Foliar diseases, such as red leather leaf and bacterial blight, are common in grain and hay oat crops in Victoria. Both can cause yield and quality losses during favourable seasons. Surveys have found red leather leaf (Fig. 1.) (caused by the fungus Spermospora avenae) to be most severe in the medium and high rainfall zones, especially following cool, wet conditions. Bacterial blight (Fig. 2) (caused by the bacteria Pseudomonas syringae) has been found to be common in all oat growing regions, including low rainfall zones.
Figure 1. Red leather leaf symptoms in oats
Figure 2. Bacterial blight symptoms in oats
Field experiments found red leather leaf caused up to 0.7 t/ha (16%) grain yield loss and up to 1.0 t/ha (12%) loss in biomass in hay crops, with greater losses likely in seasons highly favorable for disease. Losses due to bacterial blight have not been studied.
Foliar fungicides are not registered for red leather leaf, however there are products that are registered for other diseases in oats which are effective in suppressing red leather leaf. These products must be used according to label directions, withholding periods (WHPs), and meet the relevant maximum residue limit (MRL) standards for both harvesting and grazing. Studies have shown that foliar fungicides were most effective when applied at mid tillering (Z25) and early stem elongation (Z31). However, they did not provide complete control.
Oats are commonly grown throughout south-eastern Australia to produce grain for human consumption and as stock feed (grain, grazing, and hay production). The demand for milling grade oats and fodder has recently increased, providing opportunity for improved returns to growers through disease management. Agriculture Victoria, in collaboration with the Department of Primary Industries and Regional Development (DPIRD) in Western Australia, are investigating the distribution and importance of foliar diseases of oats and strategies for their management. Target diseases are Red leather leaf (caused by the fungus Spermospora avenae) and Septoria blotch (caused by the fungus Parastagonospora avenaria f.sp. avenaria). This work is through investment from the Agrifutures “National oaten hay agronomy” and the Grains Research and Development Corporation’s “Integrated disease management strategies for southern region cereal and pulse growers” projects.
Surveys found that red leather leaf and bacterial blight were the most common foliar diseases of oats in south-eastern Australia during 2018 and 2019. Both diseases were found in the majority of crops. The severity of each disease varied depending on the variety grown and local seasonal conditions. Red leather leaf severity was greatest in susceptible varieties, in the medium and high rainfall zones. Septoria blotch and ring spot were found to be uncommon and at low levels, and don’t appear to be as important in south-eastern Australia. Bacterial blight had a low severity in all rainfall zones.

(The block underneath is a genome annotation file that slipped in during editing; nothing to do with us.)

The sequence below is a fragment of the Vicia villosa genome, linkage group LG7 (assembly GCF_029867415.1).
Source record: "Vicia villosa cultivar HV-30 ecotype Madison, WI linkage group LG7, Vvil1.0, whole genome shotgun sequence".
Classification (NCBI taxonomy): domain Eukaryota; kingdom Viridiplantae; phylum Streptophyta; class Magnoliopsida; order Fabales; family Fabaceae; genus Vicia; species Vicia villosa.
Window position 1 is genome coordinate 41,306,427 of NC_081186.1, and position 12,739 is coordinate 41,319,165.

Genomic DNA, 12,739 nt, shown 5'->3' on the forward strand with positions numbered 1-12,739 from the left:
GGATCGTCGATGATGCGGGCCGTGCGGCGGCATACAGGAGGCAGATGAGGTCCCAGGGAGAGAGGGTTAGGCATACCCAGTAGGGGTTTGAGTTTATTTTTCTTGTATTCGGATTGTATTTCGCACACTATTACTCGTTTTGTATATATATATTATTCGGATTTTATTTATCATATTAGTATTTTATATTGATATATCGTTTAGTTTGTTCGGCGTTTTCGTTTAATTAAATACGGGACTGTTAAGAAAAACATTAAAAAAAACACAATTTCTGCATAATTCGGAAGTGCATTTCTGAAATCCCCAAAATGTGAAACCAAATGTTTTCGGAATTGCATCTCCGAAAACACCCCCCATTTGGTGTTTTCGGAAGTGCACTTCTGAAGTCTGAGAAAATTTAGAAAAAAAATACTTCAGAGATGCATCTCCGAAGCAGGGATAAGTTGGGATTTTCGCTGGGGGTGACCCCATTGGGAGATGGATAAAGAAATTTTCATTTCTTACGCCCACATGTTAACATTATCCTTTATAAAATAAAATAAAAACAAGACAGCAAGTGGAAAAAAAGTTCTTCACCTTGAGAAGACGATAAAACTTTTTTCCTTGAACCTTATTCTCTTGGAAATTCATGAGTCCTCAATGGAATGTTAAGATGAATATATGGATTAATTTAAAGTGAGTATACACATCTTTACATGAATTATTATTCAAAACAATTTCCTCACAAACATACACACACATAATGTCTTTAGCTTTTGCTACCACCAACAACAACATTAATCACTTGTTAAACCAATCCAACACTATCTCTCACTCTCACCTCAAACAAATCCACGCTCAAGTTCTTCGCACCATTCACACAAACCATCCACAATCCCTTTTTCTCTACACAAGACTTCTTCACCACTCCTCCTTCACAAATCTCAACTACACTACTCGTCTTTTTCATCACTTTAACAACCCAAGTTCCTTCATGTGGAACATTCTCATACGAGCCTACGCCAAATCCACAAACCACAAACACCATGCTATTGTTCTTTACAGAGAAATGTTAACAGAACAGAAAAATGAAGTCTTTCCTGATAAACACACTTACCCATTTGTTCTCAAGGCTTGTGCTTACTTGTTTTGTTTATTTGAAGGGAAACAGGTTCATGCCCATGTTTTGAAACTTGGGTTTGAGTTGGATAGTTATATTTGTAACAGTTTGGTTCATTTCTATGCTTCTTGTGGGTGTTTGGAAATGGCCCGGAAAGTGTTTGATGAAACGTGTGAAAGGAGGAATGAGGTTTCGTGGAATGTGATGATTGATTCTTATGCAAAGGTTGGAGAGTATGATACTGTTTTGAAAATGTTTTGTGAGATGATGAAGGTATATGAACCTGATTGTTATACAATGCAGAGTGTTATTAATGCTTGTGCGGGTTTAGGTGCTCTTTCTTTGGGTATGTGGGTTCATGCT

Field experiments conducted during 2018 and 2019 showed that red leather leaf severity was greatest in susceptible rated varieties and significantly less in moderately resistant varieties. Growers can get variety ratings from the Victorian 2020 Cereal Disease Guide. Red leather leaf caused up-to 0.7 t/ha (16%) grain yield in milling varieties and up to 1.0 t/ha (12%) biomass loss in hay varieties. This demonstrated that management of red leather leaf can have economic benefits in susceptible rated varieties during favourable seasons. Both of these seasons had below-average rainfall, especially during the spring months, so losses are likely to be greater during seasons with greater rainfall.
Foliar fungicides are not registered for red leather leaf, however there are products that are registered for other diseases in oats and can be used, providing the label directions are followed and relevant maximum residue limit (MRL) standards are observed. Our research has demonstrated that foliar fungicide application was most effective in suppressing red leather leaf when applied at mid tillering (Z25) and early stem elongation (Z31). The most effective strategy combined both Z25 and Z31 applications which reduced infection by 5-10%. This strategy is most effective as it coincides with early disease development. Fungicides did not provide total control, showing that they can be used as a tool to help manage red leather leaf but should not be relied on.
Red leather leaf is carried over from one season to the next on infected stubble. It is important to allow stubble to break down for 2-3 years before re-sowing oats as this significantly reduces the risk of disease development. Red leather leaf can also be carried over on seed, so infection can occur in paddocks with no history of oats.
Red leather leaf should be managed using an integrated approach that incorporates, paddock selection, variety selection, monitoring and timely fungicide application if necessary, to reduce the risk of loss.
Thank you to Grant Hollaway (Agriculture Victoria, Senior Research Scientist – Field Crop Pathology), Maresa Heath (Agricultue Victoria, Project Officer – Plant Residues) and Luise Fanning (Agriculture Victoria – Project Officer – Grains Pathology Services) for their contributions and expertise.
The authors thank the Grains Research and Development Corporation (GRDC), Agrifutures and Agriculture Victoria for investment and support for this research